Scott Sigler was annoyed when the publishing world refused to put him in print. So he took one of his ‘books’ and turned it into a podcast, then a free pdf file and several successful, freely distributed online ‘books’ later he now finds himself in print after all, thanks to Random House. It turns out that even when people can read a story online for free or listen to it, they are willing to pay for the more tangible version. Sigler fiddled around a little with his story ‘Infection‘ which has been renamed ‘Infected‘ in its paper form. It is a horror novel about an infection that causes bluish triangles under the skin in its victims and makes them go violent and paranoid. Where is this disease coming from? And is there a purpose to it?
The book is initially split three ways. It follows couple of researchers and Dew, a CIA operative, who are all trying to make sense of a series of murders/suicides. Then there is Perry, a fairly recent infectee, who slowly starts to go through some disturbing changes. And lastly there is a gleeful description of the internal progress of the infection, detailed enough to give the semblance of making scientific sense.
Normally this is the sort of story that I would prefer to see in a movie theatre: I don’t often find much style or substance in the contemporary horror or action-thriller genre and Infected is a combination of both. Some parts of the book confirmed my bias. The chapters about the researchers are obviously just a way for the writer to bring across information and give an outside perspective on the infection, but the characters don’t amount to much. They are given some defining personality traits, but these are ultimately irrelevant. Dew the CIA operative is given a bit more time and dimension, but with his bitter Vietnam veteran past, he skirts close to cliché. The meat of the story – literally – is in following the process of infection in Perry, an ex football player with daddy issues. Sigler takes sardonic pleasure in describing the biological details and doesn’t hold back on the gore. I squirmed my way through a lot of parts that involved various forms of bodily fluids and mutilation. There is one part in particular near the end that will make the eyes of half the readership water. When Perry starts having an interior dialogue with the triangles under his skin, things start to feel like a Stephen King novel, which is good or bad depending on your opinion of Stephen King. For me, these were the most interesting parts of the book; a slow descent into madness.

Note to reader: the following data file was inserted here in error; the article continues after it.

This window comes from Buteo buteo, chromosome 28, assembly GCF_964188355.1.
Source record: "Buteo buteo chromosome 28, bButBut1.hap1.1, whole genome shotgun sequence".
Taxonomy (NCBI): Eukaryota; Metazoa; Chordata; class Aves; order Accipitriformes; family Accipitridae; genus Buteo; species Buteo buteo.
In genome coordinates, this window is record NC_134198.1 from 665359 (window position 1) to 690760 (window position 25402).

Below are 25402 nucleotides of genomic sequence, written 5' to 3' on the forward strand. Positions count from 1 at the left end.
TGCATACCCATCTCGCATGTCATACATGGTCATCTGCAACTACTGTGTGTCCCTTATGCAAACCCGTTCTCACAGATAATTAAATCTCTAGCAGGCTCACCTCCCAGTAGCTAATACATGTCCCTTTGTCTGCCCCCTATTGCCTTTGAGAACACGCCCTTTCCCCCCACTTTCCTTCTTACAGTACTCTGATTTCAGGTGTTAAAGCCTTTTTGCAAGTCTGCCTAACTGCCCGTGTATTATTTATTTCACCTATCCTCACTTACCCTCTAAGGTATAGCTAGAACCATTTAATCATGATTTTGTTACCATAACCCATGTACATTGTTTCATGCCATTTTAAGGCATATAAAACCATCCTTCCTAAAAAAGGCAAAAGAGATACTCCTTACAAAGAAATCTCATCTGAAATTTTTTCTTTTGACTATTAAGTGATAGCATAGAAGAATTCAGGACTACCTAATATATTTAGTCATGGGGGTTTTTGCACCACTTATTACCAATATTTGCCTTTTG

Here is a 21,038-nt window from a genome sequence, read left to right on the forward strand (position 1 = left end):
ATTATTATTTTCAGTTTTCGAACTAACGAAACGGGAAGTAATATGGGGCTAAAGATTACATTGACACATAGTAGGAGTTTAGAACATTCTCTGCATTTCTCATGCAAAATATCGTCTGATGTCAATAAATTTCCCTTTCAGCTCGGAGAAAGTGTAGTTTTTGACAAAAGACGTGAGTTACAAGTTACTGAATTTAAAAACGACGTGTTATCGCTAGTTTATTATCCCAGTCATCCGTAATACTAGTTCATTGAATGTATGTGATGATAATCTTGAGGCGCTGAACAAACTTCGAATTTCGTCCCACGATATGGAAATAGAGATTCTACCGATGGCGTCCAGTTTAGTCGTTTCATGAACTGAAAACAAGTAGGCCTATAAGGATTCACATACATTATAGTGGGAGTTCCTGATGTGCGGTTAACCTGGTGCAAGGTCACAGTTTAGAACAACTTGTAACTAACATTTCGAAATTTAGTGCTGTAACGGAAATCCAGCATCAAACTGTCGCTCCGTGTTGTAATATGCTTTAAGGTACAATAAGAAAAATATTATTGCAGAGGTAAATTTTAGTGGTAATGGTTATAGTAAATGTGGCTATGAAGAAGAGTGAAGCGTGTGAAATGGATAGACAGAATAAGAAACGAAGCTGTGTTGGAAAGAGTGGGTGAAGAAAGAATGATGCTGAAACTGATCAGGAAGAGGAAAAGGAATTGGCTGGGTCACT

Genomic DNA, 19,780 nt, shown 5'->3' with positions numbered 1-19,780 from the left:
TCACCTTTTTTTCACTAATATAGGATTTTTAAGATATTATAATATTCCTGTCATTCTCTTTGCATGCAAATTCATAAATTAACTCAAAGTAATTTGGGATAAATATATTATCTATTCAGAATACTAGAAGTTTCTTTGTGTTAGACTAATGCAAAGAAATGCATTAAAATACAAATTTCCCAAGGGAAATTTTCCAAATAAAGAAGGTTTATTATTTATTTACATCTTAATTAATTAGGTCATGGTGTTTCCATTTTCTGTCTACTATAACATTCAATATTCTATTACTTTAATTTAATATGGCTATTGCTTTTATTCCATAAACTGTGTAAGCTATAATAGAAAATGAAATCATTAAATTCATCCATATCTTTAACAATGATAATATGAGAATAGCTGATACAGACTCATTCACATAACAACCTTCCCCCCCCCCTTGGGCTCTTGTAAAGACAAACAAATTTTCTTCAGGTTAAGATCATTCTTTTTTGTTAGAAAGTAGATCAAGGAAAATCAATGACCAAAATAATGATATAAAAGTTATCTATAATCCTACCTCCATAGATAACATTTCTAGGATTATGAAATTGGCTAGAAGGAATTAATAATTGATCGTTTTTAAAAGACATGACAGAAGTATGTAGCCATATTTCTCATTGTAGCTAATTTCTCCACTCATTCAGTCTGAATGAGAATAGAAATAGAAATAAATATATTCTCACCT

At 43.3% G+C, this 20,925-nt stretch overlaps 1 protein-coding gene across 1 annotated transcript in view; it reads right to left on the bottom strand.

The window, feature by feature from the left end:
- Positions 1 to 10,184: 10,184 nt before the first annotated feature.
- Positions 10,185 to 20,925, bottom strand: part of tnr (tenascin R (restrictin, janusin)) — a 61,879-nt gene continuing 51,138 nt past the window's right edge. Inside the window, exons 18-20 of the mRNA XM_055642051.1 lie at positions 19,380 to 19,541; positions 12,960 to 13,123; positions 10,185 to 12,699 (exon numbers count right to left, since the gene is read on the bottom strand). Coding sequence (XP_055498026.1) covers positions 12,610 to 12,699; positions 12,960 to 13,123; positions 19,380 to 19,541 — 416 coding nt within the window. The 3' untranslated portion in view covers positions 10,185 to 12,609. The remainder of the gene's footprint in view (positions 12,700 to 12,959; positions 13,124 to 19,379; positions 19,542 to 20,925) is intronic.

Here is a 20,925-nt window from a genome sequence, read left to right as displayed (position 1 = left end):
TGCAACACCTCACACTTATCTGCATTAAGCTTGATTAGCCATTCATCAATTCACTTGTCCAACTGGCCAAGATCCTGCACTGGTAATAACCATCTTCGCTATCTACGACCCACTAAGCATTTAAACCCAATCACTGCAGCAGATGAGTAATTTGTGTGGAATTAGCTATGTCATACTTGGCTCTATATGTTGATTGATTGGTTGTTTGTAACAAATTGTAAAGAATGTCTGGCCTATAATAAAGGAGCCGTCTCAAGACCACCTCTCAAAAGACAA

There are some believability issues: I did not buy the fact that Perry doesn’t go and get help for his condition earlier on, when his judgement is not impaired yet. And Perry seems to be going through his infection in a different way than other victims, but because we never follow another victim, the difference is unclear.
The ending is open, the possibility of a sequel looming. I am not sure I would read one if it came out, but to fans of gory medical horror I can recommend Infected for a slightly sickening weekend at the beach. Hypochondriacs: steer clear.